Root – These are cute woodland creatures, they won’t be epic, will they? Yes, they will in this asymmetric game where players take on the roles of different factions of woodland creatures. Maybe you are the vagabond who is getting new items to be able to do more things or planning out your long term strategy as the Eyrie who need their orders to be carried out in a certain way and things will go poorly if they aren’t. Or maybe you are the Woodland Alliance who don’t start with much, but need to create a strong position on the board. And then there is the Marquise de Cat and his cat troops who are trying to keep control on the areas and expand their power. It’s big, it’s epic, and everyone feels really unique in the game.
Skulk Hollow – By far the smallest game on the list and only a two player game, it still feels epic. You have the foxen heroes who all of a sudden have to deal with a guardian. The guardian of the realm probably isn’t a bad guy, but with the foxen folk there now, they seem like one. One player plays as the guardian and the other as foxen folk, each with their own goals. The foxen folk always want to take down the guardian, but the guardian might be trying to get certain tokens out or maybe kill the leader of the foxen folk, or just kill as many foxen folk as they can. The game plays fast, but it packs a punch for what it does.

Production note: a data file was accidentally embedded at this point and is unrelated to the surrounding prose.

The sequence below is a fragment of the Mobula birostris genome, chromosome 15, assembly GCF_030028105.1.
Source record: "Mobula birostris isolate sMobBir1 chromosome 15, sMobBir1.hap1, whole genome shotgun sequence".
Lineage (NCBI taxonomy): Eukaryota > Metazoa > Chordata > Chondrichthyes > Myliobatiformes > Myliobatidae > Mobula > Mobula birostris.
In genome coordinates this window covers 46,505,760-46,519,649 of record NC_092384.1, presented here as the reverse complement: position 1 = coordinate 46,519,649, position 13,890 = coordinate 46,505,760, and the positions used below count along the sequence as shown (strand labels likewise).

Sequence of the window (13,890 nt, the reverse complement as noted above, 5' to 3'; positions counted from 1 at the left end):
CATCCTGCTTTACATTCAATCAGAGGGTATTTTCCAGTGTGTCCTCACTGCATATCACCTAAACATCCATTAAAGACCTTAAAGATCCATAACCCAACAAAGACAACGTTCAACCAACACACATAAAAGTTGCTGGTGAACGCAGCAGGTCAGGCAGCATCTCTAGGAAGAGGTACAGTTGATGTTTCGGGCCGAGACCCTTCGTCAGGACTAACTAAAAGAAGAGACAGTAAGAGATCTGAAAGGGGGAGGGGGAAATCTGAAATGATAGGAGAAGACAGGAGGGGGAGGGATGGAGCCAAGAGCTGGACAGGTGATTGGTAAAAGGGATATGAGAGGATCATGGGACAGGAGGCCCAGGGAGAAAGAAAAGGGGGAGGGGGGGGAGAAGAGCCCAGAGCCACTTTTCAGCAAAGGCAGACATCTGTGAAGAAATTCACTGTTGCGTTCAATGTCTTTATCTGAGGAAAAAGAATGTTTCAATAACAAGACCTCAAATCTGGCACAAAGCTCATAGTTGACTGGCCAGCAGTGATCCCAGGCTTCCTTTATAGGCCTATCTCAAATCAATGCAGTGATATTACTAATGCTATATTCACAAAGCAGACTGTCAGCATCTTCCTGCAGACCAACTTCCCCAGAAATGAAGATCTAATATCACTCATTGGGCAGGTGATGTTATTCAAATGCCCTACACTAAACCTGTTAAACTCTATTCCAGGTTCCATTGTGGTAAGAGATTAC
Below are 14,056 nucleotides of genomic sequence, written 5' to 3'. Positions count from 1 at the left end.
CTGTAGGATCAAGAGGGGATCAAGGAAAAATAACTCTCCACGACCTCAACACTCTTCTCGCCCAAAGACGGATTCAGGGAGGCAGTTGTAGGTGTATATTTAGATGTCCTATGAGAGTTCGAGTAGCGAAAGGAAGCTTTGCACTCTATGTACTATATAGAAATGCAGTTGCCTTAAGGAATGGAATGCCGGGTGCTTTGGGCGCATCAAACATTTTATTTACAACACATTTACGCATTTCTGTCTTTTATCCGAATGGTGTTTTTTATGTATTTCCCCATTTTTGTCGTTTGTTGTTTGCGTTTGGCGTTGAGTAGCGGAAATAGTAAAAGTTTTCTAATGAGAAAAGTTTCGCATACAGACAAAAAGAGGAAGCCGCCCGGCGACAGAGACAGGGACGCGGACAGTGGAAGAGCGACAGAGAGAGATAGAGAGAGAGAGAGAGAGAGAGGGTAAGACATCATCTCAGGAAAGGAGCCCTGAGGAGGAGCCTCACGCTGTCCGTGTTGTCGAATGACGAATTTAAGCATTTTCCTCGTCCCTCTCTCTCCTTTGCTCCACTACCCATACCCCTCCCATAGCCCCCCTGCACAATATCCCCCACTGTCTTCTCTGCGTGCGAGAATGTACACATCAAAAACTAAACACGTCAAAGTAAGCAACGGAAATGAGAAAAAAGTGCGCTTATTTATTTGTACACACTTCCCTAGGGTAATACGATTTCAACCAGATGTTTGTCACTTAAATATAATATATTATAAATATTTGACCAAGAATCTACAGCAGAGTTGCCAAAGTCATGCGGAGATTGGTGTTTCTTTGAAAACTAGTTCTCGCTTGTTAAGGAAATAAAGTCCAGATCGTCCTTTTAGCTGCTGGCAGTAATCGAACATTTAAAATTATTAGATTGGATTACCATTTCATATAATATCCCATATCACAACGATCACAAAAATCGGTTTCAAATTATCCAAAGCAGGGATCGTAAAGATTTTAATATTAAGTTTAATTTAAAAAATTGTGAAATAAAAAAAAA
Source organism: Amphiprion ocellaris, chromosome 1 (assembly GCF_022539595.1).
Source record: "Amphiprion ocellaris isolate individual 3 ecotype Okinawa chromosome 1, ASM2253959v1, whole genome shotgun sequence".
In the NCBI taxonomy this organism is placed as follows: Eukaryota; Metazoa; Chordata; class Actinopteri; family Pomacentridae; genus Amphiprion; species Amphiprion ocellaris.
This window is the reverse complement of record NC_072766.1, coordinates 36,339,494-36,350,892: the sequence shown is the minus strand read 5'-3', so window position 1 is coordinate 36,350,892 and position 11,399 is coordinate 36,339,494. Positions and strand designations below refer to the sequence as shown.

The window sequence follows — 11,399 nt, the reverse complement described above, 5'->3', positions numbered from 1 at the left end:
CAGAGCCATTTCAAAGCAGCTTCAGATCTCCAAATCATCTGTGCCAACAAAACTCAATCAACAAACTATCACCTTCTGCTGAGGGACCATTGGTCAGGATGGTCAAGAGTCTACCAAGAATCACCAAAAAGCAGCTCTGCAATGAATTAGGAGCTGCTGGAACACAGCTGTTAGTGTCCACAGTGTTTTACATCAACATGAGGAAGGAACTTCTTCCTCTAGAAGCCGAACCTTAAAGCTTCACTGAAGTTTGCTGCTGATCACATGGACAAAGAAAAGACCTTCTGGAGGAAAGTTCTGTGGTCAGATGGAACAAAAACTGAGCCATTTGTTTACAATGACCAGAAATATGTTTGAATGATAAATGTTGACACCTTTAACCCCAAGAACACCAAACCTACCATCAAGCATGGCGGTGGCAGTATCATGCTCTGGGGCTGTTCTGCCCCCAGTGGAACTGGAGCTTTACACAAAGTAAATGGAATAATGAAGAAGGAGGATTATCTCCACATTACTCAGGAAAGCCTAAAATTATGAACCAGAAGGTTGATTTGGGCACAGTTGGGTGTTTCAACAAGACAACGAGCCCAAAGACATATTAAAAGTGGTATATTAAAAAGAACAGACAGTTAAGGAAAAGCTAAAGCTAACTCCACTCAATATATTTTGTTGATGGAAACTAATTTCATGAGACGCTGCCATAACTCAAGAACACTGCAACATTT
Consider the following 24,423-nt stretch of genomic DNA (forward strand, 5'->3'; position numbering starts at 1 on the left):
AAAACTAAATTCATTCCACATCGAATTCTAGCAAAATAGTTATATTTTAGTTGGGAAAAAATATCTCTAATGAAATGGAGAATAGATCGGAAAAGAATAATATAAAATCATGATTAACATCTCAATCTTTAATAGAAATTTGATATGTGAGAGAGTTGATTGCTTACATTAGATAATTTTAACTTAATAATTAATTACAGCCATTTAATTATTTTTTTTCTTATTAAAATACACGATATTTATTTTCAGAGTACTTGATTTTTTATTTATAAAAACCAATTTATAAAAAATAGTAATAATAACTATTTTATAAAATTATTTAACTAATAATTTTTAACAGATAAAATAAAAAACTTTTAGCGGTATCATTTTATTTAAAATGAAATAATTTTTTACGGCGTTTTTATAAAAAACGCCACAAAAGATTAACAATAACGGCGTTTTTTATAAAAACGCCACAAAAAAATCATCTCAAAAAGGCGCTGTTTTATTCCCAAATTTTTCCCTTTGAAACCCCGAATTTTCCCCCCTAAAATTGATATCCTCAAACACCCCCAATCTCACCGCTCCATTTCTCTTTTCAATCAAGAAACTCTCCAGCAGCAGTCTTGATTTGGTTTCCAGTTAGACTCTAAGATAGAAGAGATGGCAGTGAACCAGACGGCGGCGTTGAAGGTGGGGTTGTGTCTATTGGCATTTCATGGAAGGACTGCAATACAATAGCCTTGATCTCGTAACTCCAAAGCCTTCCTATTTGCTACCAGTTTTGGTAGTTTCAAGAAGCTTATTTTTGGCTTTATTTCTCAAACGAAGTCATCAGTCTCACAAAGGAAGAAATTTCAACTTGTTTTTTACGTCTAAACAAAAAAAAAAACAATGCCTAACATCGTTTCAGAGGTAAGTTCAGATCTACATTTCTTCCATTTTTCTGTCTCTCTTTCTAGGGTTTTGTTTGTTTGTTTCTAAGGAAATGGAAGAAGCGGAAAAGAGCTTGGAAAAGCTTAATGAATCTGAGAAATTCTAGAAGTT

Star Wars: Rebellion – The original trilogy in a box, it’s going to be epic. Again a two player game where one person is the empire trying to find that darn rebel base. The other player, as the rebels is trying to complete missions in order to subvert the empires evil plans. It’s a good cat and mouse game with all the big players that you’d expect from a Star Wars game. It’s been close basically every time I’ve played it and while the rebels can be a bit trickier to play and this is a longer game, it is engaging the whole time and not too hard. The asymmetry is pretty limited and that makes teaching the game easier than the previous two ones, even with the different character goals.